micrometastatic

mi·cro·met·a·stat·ic

(mī'krō-met'ă-stat'ik),
Denoting or characterized by micrometastasis, as in micrometastatic disease.
Farlex Partner Medical Dictionary © Farlex 2012

mi·cro·met·a·stat·ic

(mī'krō-met'ă-stat'ik)
Denoting or characterized by micrometastasis, as in micrometastatic disease.
Medical Dictionary for the Health Professions and Nursing © Farlex 2012
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References in periodicals archive ?
The test has been validated in ER-positive, HER2-negative, lymph node-negative or micrometastatic patients and allows for predicting which patients would derive minimal or no benefit from adjuvant chemotherapy and may be safely spared from it, thus avoiding toxicity and cost, without compromising outcomes (13).
There is increasing evidence that many small, nonmetastatic or micrometastatic cancers are Dr H.
Two-thirds of our patients presented with a locally advanced breast cancer (stage 2a 3c) with disease in both the breast and axilla, with a high risk of systemic micrometastatic disease.
Oral field cancerization: carcinogen-induced independent events or micrometastatic deposits?
However, based on the premise that CTCs could be shed not only from tumor masses but also from premalignant lesions, micrometastatic foci, and reservoirs of dormant cancer cells, information obtained from the genomic interrogation of these disparate CTC subsets have the potential to unravel the complete clonal hierarchy of neoplastic cells.
The potential advantages of perioperative therapy include treatment of possible micrometastatic disease, testing of the biological behavior of the tumor (patients with early progression on chemotherapy might be spared subsequent morbid surgery), and possible facilitation of the surgical resection.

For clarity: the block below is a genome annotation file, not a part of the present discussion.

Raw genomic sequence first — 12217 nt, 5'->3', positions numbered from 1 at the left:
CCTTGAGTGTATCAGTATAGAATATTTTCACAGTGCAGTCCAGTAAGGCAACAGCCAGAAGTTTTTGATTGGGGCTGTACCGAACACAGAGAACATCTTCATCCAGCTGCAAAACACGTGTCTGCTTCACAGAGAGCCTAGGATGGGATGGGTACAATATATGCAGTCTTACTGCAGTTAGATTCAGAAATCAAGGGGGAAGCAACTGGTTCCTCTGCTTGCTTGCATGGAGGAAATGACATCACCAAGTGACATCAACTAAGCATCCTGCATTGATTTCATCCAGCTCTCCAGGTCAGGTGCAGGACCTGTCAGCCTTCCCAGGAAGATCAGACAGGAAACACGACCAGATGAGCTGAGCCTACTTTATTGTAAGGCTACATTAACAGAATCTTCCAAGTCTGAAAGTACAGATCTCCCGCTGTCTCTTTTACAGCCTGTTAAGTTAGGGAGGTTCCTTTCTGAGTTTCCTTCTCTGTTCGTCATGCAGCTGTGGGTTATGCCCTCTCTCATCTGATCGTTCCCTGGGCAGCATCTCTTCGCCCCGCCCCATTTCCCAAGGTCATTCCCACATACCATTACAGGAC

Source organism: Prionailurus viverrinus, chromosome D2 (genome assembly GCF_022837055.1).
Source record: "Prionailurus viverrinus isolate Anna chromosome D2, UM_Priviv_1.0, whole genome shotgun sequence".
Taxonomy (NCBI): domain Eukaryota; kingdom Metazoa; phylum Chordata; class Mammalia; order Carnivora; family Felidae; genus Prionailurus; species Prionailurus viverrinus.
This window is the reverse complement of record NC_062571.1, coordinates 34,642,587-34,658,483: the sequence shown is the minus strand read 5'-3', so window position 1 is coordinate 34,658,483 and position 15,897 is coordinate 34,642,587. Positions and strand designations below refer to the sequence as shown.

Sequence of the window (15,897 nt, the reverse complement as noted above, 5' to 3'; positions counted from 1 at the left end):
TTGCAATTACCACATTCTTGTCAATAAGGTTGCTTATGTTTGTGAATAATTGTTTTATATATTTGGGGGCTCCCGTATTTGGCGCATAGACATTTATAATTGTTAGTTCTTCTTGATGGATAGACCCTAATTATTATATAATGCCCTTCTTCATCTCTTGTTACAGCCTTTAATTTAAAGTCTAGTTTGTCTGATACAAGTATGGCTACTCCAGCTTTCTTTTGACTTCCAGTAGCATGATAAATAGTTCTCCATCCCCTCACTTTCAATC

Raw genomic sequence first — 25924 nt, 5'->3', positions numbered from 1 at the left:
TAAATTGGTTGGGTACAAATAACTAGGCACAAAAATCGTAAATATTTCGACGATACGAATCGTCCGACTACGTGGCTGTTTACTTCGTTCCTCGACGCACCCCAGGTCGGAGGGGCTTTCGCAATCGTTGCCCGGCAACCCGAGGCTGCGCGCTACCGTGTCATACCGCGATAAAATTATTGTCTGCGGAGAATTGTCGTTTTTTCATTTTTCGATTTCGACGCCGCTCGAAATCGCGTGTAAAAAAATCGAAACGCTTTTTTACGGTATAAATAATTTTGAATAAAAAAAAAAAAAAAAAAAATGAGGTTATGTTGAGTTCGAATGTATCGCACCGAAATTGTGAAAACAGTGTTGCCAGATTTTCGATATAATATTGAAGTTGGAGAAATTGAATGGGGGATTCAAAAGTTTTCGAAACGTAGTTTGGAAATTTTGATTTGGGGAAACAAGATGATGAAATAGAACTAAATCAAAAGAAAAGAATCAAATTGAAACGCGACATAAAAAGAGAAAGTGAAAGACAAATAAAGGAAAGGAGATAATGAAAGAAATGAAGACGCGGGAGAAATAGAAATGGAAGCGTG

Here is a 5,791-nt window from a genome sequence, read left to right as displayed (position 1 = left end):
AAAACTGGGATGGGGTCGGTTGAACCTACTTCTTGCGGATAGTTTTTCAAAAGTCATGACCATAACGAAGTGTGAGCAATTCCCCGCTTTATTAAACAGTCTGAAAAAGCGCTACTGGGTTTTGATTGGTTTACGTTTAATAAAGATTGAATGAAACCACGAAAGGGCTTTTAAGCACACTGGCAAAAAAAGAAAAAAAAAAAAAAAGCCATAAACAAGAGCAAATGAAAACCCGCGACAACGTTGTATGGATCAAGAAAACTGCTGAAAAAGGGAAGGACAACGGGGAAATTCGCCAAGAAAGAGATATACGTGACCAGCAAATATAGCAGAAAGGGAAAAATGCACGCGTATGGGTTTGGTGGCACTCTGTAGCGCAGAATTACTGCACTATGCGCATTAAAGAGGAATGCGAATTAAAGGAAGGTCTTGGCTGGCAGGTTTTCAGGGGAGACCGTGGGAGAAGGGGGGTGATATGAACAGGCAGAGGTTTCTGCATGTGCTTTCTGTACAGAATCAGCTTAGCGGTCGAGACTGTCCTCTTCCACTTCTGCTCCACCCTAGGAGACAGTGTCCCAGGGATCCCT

The mechanism behind this benefit remains unclear but may result from inhibiting progression of metastatic disease, preventing additional metastatic seeding, or through an immunostimulatory abscopal effect on micrometastatic disease.
There is now emerging evidence that a subset of patients, categorized as borderline resectable (BR), may benefit from resection after neoadjuvant therapy due to the theoretical benefits of downstaging the tumor, treating subclinical micrometastatic disease, increasing the proportion of patients who will receive and complete therapy, and the ability to better monitor the tumor's response to therapy [5, 6].
Micrometastatic disease with local T cell response can explain our findings as well.
[9], who see metastases at the time of implantation as a contraindication, but it must be taken into account that only 10-20% of patients have macroscopic evidence of metastatic disease, whereas 80-90% of patients with osteosarcoma are assumed to have micrometastatic disease at initial diagnosis [19].